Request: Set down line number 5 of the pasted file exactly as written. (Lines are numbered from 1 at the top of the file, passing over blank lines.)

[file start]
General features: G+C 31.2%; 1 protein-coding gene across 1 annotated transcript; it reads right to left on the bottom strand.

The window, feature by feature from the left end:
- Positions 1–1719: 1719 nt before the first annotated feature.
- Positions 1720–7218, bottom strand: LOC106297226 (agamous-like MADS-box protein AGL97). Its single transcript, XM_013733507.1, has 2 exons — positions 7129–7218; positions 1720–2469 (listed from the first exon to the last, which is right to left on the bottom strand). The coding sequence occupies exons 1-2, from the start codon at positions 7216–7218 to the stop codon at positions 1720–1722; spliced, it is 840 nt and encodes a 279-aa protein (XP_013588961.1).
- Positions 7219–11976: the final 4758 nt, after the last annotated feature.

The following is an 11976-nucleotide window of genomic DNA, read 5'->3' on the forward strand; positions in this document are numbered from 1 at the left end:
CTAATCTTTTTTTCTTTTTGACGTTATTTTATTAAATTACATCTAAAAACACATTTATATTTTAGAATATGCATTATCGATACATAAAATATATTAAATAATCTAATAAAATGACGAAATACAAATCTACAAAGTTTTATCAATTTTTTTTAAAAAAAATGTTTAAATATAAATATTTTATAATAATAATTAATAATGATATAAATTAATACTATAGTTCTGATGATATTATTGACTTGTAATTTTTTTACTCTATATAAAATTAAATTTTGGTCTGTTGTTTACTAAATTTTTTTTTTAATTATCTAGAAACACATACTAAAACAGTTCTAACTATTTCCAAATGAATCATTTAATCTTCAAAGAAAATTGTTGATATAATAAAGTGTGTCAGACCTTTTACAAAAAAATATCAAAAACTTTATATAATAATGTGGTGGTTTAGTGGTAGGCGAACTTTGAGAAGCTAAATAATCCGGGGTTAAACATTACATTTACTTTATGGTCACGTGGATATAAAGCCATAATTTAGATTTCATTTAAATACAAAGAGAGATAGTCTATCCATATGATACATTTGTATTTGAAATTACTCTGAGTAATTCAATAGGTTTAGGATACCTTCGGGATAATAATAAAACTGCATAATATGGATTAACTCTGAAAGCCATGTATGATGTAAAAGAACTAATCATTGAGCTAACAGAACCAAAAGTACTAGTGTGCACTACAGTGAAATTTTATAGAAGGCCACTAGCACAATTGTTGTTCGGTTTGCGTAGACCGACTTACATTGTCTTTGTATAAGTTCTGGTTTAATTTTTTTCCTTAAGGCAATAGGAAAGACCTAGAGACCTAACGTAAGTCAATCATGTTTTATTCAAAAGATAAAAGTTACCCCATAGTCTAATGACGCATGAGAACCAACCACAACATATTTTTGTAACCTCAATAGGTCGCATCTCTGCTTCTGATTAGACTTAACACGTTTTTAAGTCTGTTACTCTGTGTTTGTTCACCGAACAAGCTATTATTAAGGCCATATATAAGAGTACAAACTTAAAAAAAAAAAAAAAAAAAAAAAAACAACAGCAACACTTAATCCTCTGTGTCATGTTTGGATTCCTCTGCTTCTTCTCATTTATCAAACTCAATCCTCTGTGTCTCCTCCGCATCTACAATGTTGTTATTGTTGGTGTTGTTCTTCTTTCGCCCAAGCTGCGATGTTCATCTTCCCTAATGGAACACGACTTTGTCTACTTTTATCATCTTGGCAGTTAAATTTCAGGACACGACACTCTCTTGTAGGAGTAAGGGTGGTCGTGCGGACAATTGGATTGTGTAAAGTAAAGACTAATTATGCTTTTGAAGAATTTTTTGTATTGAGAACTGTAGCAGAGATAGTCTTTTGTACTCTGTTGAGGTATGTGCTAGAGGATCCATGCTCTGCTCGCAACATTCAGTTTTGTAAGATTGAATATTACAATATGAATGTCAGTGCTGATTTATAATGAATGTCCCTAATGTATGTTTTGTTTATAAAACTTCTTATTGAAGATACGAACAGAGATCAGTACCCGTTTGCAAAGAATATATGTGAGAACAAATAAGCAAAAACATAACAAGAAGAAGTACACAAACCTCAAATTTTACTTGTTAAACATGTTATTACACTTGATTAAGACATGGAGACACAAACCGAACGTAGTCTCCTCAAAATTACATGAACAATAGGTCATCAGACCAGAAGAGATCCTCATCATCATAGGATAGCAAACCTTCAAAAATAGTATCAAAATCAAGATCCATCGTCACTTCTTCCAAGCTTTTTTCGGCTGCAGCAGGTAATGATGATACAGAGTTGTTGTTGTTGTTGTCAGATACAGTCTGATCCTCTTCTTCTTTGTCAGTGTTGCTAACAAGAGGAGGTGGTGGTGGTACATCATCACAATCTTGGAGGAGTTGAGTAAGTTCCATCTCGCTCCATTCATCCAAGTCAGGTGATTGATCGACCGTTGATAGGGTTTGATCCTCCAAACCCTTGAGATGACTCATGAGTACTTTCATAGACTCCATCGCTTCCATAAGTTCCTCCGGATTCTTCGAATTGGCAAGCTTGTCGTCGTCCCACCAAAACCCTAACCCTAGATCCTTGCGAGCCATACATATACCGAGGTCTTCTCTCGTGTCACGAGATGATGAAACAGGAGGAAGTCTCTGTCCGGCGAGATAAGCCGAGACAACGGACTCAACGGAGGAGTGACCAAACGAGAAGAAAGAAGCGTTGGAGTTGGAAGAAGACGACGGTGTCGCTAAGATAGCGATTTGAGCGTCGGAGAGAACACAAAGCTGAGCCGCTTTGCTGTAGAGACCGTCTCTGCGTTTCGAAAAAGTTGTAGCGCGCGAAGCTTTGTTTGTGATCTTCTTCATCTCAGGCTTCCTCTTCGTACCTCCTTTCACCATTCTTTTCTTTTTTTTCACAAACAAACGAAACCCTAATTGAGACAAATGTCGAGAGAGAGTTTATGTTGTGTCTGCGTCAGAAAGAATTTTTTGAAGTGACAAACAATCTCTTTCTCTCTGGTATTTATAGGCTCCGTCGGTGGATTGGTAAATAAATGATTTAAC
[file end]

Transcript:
- Positions 7219–11976: the final 4758 nt, after the last annotated feature.